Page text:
Fyrn furniture components, disassembled and stored

mebl:  Are there additional changes you’d like to help spark across the furniture industry?

David:  Here are a few of Fyrn’s principles we’d encourage across the industry. We like to say that great design considers future circumstances. It’s every producer’s responsibility to think about design holistically and consider a product’s full life cycle. What good is it to achieve a zero-waste facility but make furniture that's gonna break in three years?  

Brands need to be thoughtful about treating their customers as partners, not opportunities. And we’d love to see greater accountability and transparency in companies’ sustainability commitments - especially how progress is reported. False claims and misinformation must be curtailed. 

We rarely see sustainability as the primary driver of purchase decisions - that still relies on good design, aesthetics and price point. To ‘sell’ sustainability or circularity, there has to be a financial benefit for people to adopt it. In the bigger picture, government could certainly encourage domestic manufacturing to create more jobs and careers. Innovation and ‘solution creation’ should be incentivized to drive industry change.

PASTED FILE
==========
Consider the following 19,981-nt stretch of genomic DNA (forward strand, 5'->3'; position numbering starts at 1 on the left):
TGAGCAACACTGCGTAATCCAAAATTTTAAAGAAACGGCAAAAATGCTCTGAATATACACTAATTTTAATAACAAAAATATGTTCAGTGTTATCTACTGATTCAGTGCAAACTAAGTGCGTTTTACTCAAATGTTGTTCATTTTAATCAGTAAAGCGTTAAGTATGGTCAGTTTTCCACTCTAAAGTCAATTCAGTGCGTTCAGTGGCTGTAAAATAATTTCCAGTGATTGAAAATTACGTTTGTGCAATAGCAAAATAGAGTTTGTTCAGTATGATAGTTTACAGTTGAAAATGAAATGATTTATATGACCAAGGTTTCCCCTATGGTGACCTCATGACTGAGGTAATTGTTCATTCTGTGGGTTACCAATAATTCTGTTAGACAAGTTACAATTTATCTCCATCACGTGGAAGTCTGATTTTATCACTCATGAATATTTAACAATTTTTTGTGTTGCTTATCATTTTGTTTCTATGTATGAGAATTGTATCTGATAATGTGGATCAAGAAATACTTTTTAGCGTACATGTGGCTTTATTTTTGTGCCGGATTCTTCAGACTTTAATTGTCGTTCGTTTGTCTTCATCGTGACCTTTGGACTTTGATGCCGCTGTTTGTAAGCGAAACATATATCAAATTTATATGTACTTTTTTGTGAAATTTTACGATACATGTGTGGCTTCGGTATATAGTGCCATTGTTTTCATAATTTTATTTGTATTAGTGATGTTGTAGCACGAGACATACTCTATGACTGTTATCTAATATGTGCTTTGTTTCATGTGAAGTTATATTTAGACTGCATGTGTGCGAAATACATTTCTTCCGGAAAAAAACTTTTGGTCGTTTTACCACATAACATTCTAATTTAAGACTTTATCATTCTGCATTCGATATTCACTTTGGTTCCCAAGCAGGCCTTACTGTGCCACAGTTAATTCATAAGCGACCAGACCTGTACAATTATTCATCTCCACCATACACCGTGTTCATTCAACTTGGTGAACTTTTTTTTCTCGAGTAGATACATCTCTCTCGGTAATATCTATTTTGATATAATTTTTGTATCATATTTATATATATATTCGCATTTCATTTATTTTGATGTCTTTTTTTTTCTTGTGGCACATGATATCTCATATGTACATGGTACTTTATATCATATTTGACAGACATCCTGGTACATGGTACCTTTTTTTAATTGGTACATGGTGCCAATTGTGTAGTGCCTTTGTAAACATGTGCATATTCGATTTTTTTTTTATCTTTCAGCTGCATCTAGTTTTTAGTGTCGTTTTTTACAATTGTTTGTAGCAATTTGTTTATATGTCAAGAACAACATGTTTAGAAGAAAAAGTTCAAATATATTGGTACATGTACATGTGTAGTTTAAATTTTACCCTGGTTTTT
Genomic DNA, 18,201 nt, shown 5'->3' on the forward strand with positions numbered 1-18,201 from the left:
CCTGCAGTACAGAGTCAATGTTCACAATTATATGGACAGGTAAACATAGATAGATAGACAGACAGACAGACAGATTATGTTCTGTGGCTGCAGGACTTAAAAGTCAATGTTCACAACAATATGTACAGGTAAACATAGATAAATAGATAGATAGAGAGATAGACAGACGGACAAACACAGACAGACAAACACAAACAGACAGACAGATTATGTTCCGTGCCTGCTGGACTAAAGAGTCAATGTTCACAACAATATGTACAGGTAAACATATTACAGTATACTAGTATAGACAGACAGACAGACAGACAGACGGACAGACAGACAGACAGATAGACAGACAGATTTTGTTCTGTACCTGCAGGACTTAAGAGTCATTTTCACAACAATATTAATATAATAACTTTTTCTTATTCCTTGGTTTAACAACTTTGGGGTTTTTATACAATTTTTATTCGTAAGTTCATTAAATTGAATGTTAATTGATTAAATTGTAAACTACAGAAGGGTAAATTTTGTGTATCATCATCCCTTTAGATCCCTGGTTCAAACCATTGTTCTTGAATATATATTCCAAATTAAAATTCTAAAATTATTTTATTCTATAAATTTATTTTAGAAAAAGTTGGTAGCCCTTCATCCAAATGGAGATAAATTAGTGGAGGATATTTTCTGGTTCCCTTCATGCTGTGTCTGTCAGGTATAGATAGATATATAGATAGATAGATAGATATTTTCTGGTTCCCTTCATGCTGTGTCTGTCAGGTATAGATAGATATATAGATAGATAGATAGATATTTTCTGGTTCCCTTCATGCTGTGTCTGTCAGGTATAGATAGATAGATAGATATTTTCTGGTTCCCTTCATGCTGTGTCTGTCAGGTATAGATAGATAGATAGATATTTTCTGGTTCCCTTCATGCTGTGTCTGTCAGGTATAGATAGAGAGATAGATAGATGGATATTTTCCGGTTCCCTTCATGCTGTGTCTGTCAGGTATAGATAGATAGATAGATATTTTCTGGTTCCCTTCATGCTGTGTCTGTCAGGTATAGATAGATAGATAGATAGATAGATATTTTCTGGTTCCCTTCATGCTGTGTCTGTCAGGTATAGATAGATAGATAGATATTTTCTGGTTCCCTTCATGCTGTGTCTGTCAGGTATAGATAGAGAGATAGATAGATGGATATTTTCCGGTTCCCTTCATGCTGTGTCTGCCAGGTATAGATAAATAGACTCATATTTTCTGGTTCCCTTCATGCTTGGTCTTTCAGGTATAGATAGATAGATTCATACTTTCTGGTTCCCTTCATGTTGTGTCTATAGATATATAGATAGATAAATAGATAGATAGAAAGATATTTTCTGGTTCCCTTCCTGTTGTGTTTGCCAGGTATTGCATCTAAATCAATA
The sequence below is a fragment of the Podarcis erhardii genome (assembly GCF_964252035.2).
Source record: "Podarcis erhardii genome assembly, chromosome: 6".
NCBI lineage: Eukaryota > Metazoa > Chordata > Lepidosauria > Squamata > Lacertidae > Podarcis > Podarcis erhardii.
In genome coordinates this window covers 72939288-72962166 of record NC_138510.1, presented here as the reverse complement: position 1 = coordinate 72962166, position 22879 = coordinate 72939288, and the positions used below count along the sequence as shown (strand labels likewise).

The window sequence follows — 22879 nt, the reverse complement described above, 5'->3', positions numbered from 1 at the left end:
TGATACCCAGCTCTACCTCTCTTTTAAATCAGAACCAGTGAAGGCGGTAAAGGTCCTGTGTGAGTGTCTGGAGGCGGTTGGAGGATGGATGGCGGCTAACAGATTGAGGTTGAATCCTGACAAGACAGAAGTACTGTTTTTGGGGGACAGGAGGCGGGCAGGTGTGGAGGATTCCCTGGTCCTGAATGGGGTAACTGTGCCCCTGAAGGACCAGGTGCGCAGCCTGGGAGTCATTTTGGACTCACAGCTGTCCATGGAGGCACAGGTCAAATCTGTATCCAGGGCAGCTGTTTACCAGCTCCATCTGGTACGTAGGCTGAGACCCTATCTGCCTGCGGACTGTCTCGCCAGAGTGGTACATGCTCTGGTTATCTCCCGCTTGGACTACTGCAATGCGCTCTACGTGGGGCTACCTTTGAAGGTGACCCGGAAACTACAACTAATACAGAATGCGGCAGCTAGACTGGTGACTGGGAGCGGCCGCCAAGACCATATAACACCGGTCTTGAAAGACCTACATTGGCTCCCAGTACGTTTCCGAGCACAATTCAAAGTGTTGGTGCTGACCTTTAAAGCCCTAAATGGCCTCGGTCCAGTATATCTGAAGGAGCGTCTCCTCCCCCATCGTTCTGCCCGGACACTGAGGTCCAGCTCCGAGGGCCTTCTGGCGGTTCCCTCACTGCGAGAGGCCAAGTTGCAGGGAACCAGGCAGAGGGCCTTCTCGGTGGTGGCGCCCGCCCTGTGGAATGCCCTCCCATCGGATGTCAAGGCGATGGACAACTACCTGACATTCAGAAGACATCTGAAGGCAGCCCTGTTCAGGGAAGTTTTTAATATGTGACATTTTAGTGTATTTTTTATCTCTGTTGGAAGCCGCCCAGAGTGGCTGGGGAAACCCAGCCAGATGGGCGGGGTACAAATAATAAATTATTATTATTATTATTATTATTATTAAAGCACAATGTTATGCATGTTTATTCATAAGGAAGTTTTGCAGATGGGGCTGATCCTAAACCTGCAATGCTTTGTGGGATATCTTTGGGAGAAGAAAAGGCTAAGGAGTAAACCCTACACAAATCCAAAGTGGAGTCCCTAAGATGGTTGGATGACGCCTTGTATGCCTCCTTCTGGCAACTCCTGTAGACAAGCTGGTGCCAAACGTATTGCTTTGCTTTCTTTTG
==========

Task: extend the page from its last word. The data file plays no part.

mebl: What’s your next circular frontier?  

David: We’ve been playing with adding tables, lounge chairs and couches to our product offering -- but these are more challenging pieces to make circular. We’re debating whether we simply don’t offer these products, or if we should add them with an acknowledgment that we don’t have the perfect solution.  

We would make cushions that can be reupholstered and replaced, but ultimately soft goods won’t last forever. For dining tables, we’re designing a system that allows for disassembly, but it’s not easy. Bottom line, with every new product line, we consider where we can have the biggest impact and try to improve it with time. 

Fyrn’s classic chairs, backless chairs, and counter and bar stools.

Other articles in the Changemakers Series: